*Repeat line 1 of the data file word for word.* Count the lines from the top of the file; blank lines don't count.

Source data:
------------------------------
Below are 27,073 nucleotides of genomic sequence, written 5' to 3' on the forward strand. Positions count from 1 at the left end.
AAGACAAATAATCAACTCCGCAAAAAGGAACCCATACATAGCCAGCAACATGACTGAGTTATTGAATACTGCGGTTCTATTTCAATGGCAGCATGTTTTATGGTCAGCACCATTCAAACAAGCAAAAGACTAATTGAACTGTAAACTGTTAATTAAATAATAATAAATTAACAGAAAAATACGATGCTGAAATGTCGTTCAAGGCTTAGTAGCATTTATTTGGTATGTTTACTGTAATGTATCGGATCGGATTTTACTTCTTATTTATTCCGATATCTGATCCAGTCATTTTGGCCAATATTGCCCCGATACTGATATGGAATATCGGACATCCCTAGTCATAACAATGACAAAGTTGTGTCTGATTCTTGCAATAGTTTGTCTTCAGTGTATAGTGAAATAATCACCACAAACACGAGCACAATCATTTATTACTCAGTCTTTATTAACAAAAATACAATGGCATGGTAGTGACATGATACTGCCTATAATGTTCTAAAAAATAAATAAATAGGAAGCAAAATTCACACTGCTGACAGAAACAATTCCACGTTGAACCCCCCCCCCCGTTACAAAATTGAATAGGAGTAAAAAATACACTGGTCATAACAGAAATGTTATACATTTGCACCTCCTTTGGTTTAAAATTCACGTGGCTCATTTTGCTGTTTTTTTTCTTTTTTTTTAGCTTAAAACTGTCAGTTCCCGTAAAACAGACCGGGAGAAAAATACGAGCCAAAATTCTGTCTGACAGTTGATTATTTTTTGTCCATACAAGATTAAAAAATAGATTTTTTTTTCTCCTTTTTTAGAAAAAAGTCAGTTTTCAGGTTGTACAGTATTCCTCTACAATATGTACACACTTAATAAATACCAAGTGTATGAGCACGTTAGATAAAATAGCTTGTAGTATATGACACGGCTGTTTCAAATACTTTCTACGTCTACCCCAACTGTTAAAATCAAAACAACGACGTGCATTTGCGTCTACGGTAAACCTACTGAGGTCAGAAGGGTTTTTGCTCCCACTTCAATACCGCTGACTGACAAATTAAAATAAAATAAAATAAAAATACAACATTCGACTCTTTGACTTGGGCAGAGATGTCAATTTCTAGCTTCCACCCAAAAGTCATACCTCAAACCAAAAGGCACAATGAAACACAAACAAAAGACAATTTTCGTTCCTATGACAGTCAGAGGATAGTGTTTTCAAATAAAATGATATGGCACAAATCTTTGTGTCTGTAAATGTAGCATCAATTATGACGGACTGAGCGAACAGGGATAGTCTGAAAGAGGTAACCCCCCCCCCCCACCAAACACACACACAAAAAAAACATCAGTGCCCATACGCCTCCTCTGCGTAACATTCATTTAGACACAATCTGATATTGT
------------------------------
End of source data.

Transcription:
Below are 27,073 nucleotides of genomic sequence, written 5' to 3' on the forward strand. Positions count from 1 at the left end.